After five consecutive years of robust growth, the total value of the global carbon market stalled at $142 billion. Suffering from the lack of post-2012 regulatory clarity, the value of the primary Clean Development Mechanism (CDM) market fell by double-digits for the third year in a row, ending lower than it was in 2005, the first year of the Kyoto protocol. The Assigned Amount Unit (AAU) and the United States Regional Greenhouse Gas Initiative (RGGI) markets shrank as well. As these segments declined, the dominance of the European Union Allowances (EUAs) market became more pronounced than ever and the share of the carbon market primarily driven by the EU Emissions Trading Scheme (EU ETS) rose to 97 percent, dwarfing the remaining segments of the market. The carbon market growth halted at a particularly inopportune time: 2010 proved to be the hottest on record, while emission levels continued their seemingly inexorable rise. In the end, however, the year may be remembered most for the political opportunities that arose, yet were ultimately failed to materialize in the United States, Japan, Australia, and the Republic of Korea. While the international regulatory environment remains uncertain, national and local initiatives have noticeably picked up and may offer the potential to collectively overcome the international regulatory gap. These initiatives signal that, one way or another, solutions that address the climate challenge will emerge.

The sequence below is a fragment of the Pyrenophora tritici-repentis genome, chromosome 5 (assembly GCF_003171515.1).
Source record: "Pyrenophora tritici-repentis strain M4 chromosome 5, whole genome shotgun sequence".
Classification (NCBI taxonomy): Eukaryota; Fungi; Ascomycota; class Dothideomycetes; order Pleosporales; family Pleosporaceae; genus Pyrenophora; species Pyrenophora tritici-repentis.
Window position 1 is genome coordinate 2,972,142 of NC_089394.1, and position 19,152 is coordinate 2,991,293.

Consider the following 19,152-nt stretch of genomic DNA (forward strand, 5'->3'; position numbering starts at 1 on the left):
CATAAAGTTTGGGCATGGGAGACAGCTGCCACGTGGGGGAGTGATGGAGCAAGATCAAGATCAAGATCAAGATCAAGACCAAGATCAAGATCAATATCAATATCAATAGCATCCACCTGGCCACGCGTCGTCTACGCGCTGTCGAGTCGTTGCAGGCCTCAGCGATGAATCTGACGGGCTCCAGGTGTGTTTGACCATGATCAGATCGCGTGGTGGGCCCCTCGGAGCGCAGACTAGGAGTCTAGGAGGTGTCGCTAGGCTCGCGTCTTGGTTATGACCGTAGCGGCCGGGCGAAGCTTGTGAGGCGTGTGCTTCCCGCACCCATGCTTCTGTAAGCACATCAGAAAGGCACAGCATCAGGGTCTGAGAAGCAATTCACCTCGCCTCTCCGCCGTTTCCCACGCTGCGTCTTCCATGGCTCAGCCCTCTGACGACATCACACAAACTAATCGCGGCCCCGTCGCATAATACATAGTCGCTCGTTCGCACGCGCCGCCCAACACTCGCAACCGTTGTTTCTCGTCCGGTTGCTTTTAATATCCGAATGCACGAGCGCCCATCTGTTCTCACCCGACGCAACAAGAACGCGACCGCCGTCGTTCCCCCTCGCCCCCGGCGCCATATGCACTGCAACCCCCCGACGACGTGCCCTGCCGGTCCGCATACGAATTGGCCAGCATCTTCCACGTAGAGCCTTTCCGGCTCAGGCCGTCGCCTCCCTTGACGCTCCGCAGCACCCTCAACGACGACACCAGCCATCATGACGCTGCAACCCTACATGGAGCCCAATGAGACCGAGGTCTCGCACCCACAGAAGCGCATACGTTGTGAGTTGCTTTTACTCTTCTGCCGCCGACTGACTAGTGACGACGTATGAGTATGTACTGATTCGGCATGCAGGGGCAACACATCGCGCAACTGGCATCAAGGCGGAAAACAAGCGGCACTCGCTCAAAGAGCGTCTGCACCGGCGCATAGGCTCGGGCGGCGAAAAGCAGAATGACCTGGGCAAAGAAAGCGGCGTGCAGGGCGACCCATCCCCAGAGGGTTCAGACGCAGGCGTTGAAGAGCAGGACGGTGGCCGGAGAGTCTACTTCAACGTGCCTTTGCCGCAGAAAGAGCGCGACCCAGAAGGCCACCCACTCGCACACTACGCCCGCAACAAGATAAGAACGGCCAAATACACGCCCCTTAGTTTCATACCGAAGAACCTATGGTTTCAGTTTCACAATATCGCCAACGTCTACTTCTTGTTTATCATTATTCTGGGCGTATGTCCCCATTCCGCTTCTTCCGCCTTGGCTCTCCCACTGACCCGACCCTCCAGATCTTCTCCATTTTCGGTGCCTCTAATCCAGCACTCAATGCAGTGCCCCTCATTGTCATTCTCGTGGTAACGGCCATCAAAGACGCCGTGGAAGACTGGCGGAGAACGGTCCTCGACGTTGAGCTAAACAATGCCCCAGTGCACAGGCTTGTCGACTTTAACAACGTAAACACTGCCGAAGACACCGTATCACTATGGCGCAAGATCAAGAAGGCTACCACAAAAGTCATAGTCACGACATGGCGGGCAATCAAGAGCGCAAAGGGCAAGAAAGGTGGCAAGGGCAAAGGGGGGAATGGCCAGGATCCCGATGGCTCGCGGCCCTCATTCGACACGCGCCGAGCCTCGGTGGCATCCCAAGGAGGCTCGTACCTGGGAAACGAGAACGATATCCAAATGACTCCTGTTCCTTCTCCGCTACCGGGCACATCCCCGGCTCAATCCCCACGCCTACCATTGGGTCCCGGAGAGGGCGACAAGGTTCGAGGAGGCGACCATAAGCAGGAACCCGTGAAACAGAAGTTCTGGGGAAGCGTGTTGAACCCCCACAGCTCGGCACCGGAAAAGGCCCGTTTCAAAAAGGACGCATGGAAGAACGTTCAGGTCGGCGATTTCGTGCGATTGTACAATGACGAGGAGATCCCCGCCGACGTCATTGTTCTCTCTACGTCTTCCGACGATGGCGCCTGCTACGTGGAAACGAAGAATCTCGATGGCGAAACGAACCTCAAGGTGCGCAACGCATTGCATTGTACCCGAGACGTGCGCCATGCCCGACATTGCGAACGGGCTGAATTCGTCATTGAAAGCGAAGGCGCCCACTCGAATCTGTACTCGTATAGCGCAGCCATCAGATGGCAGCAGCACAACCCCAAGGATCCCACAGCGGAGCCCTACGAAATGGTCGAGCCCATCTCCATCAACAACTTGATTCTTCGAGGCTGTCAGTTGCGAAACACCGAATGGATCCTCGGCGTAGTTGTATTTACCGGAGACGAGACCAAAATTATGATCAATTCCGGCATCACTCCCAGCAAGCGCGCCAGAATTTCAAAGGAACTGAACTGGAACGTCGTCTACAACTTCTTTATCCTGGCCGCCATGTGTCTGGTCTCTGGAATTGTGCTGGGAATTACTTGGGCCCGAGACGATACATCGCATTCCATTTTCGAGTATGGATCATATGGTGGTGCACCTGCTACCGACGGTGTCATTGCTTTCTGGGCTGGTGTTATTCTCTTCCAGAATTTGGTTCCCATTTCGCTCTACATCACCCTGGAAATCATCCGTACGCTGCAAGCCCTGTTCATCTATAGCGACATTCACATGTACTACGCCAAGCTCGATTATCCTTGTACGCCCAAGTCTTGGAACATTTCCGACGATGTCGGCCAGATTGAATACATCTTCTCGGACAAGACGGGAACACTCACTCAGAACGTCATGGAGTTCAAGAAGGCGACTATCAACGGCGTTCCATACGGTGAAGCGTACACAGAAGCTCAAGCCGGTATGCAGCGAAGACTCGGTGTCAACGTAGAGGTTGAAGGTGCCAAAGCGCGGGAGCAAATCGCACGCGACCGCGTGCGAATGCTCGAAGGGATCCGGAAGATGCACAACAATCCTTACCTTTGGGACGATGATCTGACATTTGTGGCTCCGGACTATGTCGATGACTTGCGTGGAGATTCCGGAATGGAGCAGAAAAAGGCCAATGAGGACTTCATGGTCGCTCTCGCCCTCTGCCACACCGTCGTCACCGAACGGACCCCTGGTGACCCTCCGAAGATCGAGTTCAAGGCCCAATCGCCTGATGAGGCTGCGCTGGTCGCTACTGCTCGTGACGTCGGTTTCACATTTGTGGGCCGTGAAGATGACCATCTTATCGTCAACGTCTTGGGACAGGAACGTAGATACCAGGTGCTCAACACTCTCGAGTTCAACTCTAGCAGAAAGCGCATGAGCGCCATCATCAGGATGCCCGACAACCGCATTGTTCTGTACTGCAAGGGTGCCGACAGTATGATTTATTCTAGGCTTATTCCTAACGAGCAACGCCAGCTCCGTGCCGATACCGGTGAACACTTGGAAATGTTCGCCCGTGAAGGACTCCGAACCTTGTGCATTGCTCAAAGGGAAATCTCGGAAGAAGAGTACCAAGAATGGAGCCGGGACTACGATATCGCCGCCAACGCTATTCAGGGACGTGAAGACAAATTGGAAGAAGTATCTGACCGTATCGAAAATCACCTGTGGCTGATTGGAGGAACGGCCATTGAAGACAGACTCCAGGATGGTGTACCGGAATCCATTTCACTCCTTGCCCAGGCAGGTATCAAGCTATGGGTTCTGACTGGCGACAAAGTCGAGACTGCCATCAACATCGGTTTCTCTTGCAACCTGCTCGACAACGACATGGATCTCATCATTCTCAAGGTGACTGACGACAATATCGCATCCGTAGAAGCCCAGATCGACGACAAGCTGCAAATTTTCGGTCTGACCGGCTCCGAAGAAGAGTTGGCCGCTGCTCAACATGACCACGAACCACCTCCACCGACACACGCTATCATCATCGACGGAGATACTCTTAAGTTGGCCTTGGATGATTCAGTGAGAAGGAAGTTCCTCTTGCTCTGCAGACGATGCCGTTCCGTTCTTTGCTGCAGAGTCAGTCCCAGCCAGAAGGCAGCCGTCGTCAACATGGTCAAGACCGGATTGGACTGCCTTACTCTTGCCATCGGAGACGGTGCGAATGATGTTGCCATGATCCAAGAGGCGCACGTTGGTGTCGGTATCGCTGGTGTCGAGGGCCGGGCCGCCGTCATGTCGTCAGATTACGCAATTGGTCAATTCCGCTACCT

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The World Bank is a vital source of financial and technical assistance to developing countries around the world. We are not a bank in the ordinary sense but a unique partnership to reduce poverty and support development.